Australia leads on household solar but losing large-scale renewables race

29.09.15 By

A new report by the Energy Supply Association of Australia (ESAA) has found everyday Australians are leading the way with household solar.

The Renewable Energy in Australia – How Do We Compare report found that Australia’s solar capacity is almost entirely located on Australian rooftops, with a 15% penetration rate across all Australian households, jumping up to more than 60% in some areas.

However as a nation, Australia continues to lag behind on utility and larger scale solar installations, and does not even rank in the top 10 for combined wind and solar capacity despite having some of the best renewable energy resources in the world.

 

The report found South Australia is the country’s renewable energy leader with the second-largest wind and solar capacity per capita in the world, behind US state Iowa.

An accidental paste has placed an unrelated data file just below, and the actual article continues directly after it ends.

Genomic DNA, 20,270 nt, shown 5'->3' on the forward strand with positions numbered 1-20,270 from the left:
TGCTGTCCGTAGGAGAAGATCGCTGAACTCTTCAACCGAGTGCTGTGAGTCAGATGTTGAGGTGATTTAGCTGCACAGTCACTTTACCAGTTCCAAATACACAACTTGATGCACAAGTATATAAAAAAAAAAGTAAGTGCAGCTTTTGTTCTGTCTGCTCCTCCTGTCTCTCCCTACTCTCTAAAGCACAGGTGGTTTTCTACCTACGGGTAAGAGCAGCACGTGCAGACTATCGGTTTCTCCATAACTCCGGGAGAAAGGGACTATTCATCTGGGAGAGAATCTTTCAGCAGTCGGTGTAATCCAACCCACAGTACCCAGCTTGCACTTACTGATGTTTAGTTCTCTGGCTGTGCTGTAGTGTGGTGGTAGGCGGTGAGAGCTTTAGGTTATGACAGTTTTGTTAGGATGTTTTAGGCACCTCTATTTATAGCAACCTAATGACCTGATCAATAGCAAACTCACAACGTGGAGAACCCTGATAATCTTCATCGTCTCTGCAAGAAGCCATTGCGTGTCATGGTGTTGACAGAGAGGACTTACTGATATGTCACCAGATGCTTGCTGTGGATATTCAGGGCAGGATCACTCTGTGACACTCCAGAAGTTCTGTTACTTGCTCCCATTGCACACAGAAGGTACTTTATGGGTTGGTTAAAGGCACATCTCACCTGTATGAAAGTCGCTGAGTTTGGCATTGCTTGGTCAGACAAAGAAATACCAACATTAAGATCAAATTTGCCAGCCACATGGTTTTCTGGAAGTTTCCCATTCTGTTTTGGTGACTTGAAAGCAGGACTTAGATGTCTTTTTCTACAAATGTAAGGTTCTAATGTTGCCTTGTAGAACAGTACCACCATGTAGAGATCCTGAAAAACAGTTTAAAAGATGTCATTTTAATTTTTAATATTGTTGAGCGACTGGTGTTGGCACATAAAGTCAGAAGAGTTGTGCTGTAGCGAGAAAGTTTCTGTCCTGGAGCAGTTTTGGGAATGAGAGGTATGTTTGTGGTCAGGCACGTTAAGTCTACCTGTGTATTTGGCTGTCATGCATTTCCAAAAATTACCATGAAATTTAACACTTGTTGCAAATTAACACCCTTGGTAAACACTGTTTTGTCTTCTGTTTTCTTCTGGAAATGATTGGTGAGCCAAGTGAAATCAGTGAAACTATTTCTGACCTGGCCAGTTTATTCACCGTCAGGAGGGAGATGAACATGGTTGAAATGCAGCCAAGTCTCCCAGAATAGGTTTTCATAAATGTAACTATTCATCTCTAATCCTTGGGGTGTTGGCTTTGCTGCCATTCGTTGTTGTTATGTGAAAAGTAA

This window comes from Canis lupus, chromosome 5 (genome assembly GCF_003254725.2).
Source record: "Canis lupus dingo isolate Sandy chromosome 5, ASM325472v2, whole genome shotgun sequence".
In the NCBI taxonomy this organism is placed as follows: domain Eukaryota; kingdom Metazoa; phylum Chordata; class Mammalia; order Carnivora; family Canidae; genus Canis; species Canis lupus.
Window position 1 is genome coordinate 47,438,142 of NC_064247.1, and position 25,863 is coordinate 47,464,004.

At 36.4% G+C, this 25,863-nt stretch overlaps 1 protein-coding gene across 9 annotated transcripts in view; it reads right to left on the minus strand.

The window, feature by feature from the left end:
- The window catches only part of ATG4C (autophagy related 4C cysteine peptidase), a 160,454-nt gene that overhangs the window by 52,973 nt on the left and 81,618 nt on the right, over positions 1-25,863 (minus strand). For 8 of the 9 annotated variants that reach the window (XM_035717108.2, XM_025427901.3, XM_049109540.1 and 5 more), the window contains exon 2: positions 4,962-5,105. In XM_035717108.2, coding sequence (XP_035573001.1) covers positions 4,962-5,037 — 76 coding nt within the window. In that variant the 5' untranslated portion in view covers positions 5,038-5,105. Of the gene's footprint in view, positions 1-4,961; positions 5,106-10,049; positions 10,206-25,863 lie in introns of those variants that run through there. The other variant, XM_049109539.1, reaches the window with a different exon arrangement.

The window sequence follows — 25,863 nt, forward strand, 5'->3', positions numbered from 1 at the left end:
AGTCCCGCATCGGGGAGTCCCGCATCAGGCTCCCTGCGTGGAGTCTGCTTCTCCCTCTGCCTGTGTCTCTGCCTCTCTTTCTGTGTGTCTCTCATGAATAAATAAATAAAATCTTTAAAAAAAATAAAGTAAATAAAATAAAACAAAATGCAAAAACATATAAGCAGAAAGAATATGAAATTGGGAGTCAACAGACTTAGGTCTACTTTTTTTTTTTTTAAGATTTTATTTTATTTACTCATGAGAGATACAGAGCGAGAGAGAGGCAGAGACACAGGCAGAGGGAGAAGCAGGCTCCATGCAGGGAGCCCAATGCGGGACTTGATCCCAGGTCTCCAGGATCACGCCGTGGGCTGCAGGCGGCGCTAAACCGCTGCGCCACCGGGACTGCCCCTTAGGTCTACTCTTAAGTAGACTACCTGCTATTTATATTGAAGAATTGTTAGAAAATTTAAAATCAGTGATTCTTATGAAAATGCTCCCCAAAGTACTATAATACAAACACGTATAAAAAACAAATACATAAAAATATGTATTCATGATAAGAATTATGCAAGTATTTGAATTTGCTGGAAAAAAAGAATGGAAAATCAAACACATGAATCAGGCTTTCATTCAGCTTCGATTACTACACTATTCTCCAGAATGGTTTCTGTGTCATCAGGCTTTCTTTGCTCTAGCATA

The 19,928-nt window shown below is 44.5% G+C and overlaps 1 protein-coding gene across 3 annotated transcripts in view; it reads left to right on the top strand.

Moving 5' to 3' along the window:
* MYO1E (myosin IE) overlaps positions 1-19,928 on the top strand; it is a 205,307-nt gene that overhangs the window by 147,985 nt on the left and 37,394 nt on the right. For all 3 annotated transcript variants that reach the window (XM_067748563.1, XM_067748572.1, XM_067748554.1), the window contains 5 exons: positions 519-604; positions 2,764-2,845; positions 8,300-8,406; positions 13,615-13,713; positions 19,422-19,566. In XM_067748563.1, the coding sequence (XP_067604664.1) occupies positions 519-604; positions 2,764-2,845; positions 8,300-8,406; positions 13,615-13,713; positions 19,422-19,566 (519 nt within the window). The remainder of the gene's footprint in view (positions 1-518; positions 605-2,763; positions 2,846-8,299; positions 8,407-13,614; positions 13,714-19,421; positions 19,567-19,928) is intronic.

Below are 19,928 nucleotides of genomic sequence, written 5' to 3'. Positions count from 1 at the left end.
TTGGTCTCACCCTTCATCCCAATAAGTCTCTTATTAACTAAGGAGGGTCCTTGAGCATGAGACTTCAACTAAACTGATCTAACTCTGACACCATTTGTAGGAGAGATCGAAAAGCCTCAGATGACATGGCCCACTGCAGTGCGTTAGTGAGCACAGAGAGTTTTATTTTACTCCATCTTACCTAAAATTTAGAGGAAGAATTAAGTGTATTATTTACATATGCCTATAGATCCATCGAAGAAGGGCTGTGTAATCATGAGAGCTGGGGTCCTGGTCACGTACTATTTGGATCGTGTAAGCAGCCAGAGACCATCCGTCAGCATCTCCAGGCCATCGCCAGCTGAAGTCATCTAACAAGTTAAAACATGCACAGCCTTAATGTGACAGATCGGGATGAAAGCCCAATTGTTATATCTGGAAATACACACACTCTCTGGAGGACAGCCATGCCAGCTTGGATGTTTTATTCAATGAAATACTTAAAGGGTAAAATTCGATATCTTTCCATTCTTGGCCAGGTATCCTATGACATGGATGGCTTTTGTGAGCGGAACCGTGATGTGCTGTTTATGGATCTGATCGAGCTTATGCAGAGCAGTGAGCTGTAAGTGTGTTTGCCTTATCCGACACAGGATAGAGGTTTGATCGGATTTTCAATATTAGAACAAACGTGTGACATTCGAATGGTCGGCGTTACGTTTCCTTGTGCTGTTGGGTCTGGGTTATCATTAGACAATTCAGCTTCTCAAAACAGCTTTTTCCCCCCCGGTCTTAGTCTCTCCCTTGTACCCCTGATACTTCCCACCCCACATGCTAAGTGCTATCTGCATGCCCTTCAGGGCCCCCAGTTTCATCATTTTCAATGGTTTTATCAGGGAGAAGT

Climate Council chief councillor Tim Flannery said the report highlighted the disconnect between recent federal government policy actions which discouraged the growth of the renewable energy and state level and community support for renewables.

“On a community level, Australia is leading the way on renewables with the highest levels of household solar in the world and more than half of households in some areas of South Australia and Queensland with solar panels,” he said.

“But on a national scale, we are far behind the rest of the world. Australia still sources more of its power from fossil fuels than other comparable countries in the world and we’re not even in the top 10 for wind and solar capacity.

“Australians want more renewable energy. More than a million jobs were created in renewable energy globally in the past year with record levels of investment. Renewable energy is also crucial to tackling climate change. It’s win-win.

“It’s time for a rethink on renewable energy policy and for Australia to join the renewables race.

Image credit: Flickr user Greens MPs licensed under CC BY-NC-ND 2.0